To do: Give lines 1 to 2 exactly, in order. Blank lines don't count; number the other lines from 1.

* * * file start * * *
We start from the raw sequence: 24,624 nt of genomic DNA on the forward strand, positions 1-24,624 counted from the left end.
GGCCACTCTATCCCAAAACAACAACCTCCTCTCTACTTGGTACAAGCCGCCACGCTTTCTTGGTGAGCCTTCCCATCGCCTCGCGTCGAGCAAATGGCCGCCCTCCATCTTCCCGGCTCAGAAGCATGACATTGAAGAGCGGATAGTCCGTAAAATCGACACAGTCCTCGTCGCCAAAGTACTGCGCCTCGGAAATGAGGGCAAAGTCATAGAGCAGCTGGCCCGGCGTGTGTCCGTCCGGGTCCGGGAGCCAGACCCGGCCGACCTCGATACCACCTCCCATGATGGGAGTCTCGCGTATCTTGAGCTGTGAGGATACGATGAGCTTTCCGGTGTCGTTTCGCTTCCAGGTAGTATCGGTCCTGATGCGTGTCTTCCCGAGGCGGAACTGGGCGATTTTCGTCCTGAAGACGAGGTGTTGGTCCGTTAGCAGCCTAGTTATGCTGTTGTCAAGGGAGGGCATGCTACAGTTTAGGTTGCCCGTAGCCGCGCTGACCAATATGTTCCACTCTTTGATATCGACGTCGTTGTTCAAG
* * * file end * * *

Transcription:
We start from the raw sequence: 24,624 nt of genomic DNA on the forward strand, positions 1-24,624 counted from the left end.
GGCCACTCTATCCCAAAACAACAACCTCCTCTCTACTTGGTACAAGCCGCCACGCTTTCTTGGTGAGCCTTCCCATCGCCTCGCGTCGAGCAAATGGCCGCCCTCCATCTTCCCGGCTCAGAAGCATGACATTGAAGAGCGGATAGTCCGTAAAATCGACACAGTCCTCGTCGCCAAAGTACTGCGCCTCGGAAATGAGGGCAAAGTCATAGAGCAGCTGGCCCGGCGTGTGTCCGTCCGGGTCCGGGAGCCAGACCCGGCCGACCTCGATACCACCTCCCATGATGGGAGTCTCGCGTATCTTGAGCTGTGAGGATACGATGAGCTTTCCGGTGTCGTTTCGCTTCCAGGTAGTATCGGTCCTGATGCGTGTCTTCCCGAGGCGGAACTGGGCGATTTTCGTCCTGAAGACGAGGTGTTGGTCCGTTAGCAGCCTAGTTATGCTGTTGTCAAGGGAGGGCATGCTACAGTTTAGGTTGCCCGTAGCCGCGCTGACCAATATGTTCCACTCTTTGATATCGACGTCGTTGTTCAAG